As in the original launch of iPod® there were very few features as compare to other MP3 players in the market at the time. Although due to its ease of use and design along with the introduction of iTunes Music Store (iTMS), which is how Apple took the MP3 market from the its well established competitors (Creative, iRiver, Sony, Rio, etc., the latter even went closed its doors).

Again Apple is doing the same thing here with videos. They are introducing a device that can do basically the same thing as everything else in the market. With only 2000 music videos and a handful of TV shows, it is not particular different from the 10s of thousands of songs available in the iTMS when it was first launch.

Yesterday iRiver just announced; to be released next month [November], a new device called “iRiver U10”, which has a smaller screen than Apple’s new iPod 2.2 inches compares to 2.5 inches. Most importantly the two devices have similar functionality, but the iRiver is much smaller in capacity compared to the new iPod (iRiver’s 1GB or 2GB compared to Apple’s 30GB or 60GB).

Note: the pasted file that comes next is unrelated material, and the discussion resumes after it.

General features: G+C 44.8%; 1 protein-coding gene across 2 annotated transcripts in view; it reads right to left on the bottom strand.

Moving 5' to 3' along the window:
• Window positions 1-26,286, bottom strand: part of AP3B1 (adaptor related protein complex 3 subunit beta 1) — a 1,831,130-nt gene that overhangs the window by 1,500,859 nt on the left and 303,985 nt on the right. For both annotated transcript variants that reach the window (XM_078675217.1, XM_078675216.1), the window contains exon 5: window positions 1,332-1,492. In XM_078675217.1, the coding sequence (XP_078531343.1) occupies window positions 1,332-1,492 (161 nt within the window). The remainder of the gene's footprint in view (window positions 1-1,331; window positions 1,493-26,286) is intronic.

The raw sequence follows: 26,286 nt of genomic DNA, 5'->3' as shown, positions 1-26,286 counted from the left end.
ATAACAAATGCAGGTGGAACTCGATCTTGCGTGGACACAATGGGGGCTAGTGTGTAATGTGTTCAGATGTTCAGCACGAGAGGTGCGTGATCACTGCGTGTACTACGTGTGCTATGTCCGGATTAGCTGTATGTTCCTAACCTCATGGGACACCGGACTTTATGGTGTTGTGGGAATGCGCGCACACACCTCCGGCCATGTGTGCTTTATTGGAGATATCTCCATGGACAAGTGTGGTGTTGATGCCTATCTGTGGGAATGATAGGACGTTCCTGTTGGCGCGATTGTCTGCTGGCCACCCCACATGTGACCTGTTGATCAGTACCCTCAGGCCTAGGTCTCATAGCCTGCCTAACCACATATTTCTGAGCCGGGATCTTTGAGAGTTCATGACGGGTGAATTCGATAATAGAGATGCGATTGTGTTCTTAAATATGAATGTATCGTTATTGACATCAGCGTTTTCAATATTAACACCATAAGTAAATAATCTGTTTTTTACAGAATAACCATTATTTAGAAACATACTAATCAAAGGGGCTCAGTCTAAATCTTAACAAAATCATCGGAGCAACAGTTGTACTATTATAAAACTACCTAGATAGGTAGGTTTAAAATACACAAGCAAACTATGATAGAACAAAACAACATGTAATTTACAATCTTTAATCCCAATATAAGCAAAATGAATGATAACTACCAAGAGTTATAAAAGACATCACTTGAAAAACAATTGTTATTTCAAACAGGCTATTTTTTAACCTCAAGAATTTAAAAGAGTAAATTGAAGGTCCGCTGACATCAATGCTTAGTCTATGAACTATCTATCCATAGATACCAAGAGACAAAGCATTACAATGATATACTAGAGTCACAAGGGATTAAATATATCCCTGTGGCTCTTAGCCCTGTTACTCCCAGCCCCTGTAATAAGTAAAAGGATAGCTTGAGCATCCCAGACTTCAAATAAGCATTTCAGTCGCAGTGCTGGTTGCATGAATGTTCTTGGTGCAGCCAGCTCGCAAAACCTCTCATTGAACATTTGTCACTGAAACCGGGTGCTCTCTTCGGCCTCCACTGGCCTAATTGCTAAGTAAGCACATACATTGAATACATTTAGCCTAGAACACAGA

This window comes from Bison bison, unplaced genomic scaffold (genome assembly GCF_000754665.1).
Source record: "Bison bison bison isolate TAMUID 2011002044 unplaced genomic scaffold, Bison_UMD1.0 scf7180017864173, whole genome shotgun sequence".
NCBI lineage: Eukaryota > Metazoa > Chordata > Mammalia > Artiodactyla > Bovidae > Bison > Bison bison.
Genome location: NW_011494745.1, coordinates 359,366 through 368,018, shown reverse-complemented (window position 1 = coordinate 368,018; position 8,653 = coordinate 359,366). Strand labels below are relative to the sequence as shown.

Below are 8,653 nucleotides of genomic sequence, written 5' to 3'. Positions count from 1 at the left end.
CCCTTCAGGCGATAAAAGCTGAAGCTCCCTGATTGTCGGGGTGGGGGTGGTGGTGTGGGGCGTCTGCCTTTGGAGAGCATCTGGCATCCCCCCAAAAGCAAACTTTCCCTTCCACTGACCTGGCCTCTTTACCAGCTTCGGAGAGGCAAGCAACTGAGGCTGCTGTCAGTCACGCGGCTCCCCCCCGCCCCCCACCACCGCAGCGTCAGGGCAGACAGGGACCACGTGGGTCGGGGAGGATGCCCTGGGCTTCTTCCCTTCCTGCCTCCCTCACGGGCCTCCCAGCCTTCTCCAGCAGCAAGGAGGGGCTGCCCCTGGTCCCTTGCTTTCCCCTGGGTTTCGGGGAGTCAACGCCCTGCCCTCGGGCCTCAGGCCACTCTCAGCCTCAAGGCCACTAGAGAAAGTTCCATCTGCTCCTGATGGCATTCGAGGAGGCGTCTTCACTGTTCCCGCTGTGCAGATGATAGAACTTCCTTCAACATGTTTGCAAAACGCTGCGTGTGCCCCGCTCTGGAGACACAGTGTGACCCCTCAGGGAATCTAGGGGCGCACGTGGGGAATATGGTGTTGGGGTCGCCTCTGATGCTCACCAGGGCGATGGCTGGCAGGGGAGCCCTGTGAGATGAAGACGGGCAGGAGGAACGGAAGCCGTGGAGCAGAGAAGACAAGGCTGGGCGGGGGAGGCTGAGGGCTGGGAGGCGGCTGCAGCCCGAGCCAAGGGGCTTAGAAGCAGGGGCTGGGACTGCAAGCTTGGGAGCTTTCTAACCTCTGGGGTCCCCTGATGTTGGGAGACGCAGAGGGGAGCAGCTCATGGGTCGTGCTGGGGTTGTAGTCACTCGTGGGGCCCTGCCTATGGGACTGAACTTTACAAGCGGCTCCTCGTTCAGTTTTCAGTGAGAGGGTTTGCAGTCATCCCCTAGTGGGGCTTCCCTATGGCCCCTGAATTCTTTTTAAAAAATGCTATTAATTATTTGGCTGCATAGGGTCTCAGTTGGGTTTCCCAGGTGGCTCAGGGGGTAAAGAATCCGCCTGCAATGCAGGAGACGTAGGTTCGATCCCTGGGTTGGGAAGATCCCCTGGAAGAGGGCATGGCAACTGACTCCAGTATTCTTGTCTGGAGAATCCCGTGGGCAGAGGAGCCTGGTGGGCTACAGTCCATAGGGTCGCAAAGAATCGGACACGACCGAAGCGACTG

Another thing people are hard on Apple with, are the video codecs that the new iPod supports. Officially the new iPod supports the H.264 (aka MPEG-4 AVC) and MPEG-4 codecs.

People need to remember that Apple, unlike many others (namely Microsoft), supports industry standards. Both the H.264 and MPEG-4 are ITU-T and ISO/IEC respective approved standards.

I understand that many of the “torrent” videos available are encoded with the DivX codec, but that is not the standard for videos. Although it uses codec from MPEG-2.

They other misnomer is that the .AVI format is better than .MOV (QuickTime) or .MPG (MPEG). All three of these are “video/audio containers”. Neither of them are conclusively better than any other, except both QuickTime and MPEG are industry standards.

So what Apple has done and introduced to the world is only the “tip of the iceberg” of what to come. I do not know for a fact, but you can follow my trail of thought by reading my previous weblog article (“Next iPod“) on the subject.

Should I Say I…

hmm… I am glad.

Back on July 23rd this year I wrote in my blog:

… about short videos. Like music videos, TV sitcoms, TV commercials, Movie Trailers, audio skits of any kind which are 15 minutes or less. In these case the entertainment value out weights the quality of video or audio quality of the handheld device on which these videos would be played on….